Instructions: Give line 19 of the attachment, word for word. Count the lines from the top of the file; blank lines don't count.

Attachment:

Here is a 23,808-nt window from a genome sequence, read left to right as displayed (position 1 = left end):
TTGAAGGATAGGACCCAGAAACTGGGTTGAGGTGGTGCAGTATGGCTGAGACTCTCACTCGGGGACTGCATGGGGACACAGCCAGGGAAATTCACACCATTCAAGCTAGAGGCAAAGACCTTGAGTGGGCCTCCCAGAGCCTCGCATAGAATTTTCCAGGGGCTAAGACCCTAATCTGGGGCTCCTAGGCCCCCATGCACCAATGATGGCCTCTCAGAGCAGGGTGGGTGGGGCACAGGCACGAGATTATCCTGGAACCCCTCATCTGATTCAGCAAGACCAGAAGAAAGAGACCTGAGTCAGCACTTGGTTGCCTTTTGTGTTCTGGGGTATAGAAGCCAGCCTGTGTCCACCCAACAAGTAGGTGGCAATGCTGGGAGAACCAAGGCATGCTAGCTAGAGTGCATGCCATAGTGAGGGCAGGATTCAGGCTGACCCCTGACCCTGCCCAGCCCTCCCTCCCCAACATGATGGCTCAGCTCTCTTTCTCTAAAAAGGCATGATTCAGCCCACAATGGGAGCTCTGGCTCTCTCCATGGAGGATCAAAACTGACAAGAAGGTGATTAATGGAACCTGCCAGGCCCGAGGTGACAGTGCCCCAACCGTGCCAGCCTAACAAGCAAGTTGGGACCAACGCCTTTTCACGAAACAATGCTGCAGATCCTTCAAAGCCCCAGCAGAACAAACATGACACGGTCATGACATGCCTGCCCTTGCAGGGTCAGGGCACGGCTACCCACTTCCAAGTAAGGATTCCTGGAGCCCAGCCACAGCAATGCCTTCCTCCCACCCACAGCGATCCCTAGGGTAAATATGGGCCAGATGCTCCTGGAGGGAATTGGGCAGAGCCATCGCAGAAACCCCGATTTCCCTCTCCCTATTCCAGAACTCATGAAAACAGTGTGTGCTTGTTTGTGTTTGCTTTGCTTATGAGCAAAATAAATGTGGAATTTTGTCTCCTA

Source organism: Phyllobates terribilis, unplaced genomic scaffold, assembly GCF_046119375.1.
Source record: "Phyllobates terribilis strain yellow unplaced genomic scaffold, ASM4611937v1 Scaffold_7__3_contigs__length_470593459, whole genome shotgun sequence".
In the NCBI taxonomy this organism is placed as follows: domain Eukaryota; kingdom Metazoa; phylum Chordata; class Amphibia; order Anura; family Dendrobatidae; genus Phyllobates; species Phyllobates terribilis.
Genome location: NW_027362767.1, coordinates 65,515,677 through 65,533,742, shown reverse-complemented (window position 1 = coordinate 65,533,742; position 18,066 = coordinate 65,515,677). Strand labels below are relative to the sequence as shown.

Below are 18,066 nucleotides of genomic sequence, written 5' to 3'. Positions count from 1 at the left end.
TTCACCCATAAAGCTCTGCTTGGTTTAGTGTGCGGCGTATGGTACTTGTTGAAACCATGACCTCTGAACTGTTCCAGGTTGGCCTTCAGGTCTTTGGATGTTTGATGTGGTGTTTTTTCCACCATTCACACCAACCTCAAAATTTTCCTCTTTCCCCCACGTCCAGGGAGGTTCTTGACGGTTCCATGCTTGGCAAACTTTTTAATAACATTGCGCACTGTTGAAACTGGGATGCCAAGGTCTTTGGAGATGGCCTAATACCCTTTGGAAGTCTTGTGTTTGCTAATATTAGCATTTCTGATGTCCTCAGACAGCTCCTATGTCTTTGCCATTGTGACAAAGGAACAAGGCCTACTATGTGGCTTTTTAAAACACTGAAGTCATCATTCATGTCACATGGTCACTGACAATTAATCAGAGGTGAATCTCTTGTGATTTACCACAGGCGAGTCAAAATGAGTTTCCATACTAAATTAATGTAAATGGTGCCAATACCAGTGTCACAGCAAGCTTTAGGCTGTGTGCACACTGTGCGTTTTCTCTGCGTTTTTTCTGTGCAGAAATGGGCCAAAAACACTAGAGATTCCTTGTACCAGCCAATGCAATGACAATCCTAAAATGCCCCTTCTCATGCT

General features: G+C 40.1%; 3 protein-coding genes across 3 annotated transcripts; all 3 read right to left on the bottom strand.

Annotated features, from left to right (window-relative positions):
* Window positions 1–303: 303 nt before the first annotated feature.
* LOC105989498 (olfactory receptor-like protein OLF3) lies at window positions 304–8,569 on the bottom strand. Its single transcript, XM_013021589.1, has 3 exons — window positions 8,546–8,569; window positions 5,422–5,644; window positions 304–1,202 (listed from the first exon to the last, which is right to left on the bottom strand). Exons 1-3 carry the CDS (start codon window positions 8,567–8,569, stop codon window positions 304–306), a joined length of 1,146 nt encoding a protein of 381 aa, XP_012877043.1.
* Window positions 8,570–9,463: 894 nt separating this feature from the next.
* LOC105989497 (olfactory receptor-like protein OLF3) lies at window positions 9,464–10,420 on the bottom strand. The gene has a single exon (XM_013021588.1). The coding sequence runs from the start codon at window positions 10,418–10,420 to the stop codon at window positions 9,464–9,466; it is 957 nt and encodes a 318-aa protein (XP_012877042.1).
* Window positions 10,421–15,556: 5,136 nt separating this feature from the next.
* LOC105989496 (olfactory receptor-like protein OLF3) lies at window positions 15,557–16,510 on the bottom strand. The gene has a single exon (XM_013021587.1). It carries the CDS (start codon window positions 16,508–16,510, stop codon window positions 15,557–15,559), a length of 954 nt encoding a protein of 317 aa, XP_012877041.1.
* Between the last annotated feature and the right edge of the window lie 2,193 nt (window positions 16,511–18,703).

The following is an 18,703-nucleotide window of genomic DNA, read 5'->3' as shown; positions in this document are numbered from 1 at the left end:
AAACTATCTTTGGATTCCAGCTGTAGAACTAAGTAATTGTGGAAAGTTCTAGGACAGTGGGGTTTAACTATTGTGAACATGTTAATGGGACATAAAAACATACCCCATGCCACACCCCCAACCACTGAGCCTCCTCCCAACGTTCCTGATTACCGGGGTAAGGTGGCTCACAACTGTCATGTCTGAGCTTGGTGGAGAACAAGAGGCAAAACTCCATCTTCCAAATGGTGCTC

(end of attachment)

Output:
AAACTATCTTTGGATTCCAGCTGTAGAACTAAGTAATTGTGGAAAGTTCTAGGACAGTGGGGTTTAACTATTGTGAACATGTTAATGGGACATAAAAACATACCCCATGCCACACCCCCAACCACTGAGCCTCCTCCCAACGTTCCTGATTACCGGGGTAAGGTGGCTCACAACTGTCATGTCTGAGCTTGGTGGAGAACAAGAGGCAAAACTCCATCTTCCAAATGGTGCTC